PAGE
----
US law-governed contracts on the other hand tend to be dreadful in my experience. They are often incredibly verbose, with run-on sentences and anachronistic language (“Henceforth”, “forthwith” etc.) being commonplace. Also, what’s with PUTTING THE LIABILITY CLAUSE IN ALL CAPS?

I sometimes wonder whether US law-governed contracts are like intentionally. It sort of just supports this racket/closed-shop type situation, where it is basically impossible for a layperson to do something so basic as just read a contract, meaning you need to hire a lawyer to do everything.

Another English Lawyer

Couldn’t agree more. Americans simply can’t draft properly. I’ve always thought the same – that it’s because of the US legal market cartel – but who knows. It’s one of the several reasons why English qualified associates trained at US firms often tend to suck at drafting.

Anon

The problem is that contracts are drafted by non-contentious solicitors, who are intellectual plodders, do not know any law, and have second rate writing skills. Contracts should ideally be drafted by barristers.

Anon

The same barristers who when retired end up drafting legislation which is open to a dozen interpretations and often no one can understand? They are far more legalistic than transactional solicitors which goes against making contracts accessible.

Anon

Sep 20 2022 7:43pm: no, the same barristers who, when retired, end up drafting legislation which is clear in its meaning. They have better intellects, superior knowledge of the law, and more competent drafting skills than transactional solicitors, which would enable contracts to be accessible and less likely to be subject to disputes as to their interpretation.

K&E Queen

I am just here to comment on the A&O article. What sort of loser would work at a firm that froze associate pay even though partner profits have gone up? A sad trainee secondment is not going to make up for that. If you are an A&O associate you are not intelligent.

Not a fresher

Haven’t you got an essay due?

Archibald O'Pomposity

“But, the study shows that lawyers are often guilty of using unnecessarily complex sentence such as inserting clauses in awkward places that make it easy for the reader to lose track of the meaning and a passive voice (e.g. ‘the stick was fetched by the dog’ rather than ‘the dog fetched the stick’).”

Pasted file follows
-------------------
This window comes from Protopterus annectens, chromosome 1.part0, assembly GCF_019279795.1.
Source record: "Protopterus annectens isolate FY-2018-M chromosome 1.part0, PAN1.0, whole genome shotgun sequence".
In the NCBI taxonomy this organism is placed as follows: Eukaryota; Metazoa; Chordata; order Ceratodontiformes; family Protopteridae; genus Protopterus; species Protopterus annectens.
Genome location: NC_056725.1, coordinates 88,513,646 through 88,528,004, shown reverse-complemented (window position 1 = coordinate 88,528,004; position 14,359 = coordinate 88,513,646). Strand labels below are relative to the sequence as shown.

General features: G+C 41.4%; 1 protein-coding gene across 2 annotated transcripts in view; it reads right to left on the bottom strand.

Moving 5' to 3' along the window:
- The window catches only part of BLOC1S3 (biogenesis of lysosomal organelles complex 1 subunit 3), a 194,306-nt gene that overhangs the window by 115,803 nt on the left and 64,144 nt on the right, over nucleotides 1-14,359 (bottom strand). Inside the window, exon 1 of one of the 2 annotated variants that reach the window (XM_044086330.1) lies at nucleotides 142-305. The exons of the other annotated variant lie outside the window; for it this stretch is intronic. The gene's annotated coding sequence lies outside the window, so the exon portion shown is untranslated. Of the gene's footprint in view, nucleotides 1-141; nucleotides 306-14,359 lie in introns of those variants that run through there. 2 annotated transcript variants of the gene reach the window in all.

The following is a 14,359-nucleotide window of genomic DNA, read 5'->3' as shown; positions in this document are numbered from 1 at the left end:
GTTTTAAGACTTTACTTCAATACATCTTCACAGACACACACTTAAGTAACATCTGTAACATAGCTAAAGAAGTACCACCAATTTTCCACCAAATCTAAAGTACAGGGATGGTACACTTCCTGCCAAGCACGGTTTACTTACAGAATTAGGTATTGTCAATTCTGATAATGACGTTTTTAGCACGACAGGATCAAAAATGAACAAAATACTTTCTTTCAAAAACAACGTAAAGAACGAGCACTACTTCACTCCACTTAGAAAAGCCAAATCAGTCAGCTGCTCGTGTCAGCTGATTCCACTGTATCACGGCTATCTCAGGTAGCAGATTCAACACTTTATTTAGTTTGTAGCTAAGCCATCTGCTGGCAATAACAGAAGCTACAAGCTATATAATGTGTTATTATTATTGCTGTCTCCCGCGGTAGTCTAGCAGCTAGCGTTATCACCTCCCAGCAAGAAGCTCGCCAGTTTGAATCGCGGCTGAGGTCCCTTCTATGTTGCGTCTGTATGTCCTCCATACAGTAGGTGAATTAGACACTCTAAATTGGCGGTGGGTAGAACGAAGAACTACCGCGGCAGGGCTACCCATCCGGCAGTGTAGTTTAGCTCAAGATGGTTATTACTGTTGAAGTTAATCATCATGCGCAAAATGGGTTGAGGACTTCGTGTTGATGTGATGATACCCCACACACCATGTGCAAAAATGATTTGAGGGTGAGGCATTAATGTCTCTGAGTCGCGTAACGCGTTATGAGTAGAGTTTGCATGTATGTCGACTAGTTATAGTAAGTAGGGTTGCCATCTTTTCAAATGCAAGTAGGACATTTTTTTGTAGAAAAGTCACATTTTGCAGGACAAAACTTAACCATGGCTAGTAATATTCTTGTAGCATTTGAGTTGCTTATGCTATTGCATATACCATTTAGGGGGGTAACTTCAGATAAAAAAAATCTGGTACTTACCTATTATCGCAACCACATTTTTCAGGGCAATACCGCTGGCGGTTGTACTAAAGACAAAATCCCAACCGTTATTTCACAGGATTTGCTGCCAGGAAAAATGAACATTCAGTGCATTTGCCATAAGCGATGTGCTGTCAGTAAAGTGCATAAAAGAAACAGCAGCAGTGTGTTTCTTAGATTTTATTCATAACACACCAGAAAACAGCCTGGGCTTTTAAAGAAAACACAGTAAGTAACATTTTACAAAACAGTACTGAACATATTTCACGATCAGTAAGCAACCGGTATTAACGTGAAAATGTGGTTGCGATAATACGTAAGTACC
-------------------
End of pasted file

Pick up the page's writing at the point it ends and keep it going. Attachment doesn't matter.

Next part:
Thanks for that explanation of the passive voice. I’d always wondered what that meant.

Legal Whizz

I hate to break it to the researchers but the use of “non-standard capitalization” is actually what we in the legal profession like to refer to as the use of “defined terms”.

Andrew

It is not just lawyers but also academics who can be accused of creating written materials that include “difficult-to-process features” and “low-frequency jargon” – such as, for example, “center-embedded clauses” or “long-distance syntactic dependencies”. Perhaps they forgot to opt for “higher frequency synonyms” there. Or perhaps that linguistic jargon was the best – most concise and precise – way for them to write it.

Lawyers can write legal and other text more clearly and simply, but it requires effort and practice. I suspect quite a large amount of unnecessarily opaque and obfuscatory verbiage in legal drafting comes from slavishly following precedents without thinking clearly about whether the language is the best way to express the point (and fear of making a mistake or missing a point if the words are changed).

Help is available. For example, Ken Adams offers an interesting point of view in his Manual of Style for Contract Drafting. https://www.adamsdrafting.com/

Tryscorer

What is hard to understand for the better educated of the nation is that no matter how dim we think those in the bottom 50% of the intelligence bell curve are, they are, in fact, much dimmer than that, to a degree that is almost impossible to be grasped by us. Brexit showed that. As does ITV programming.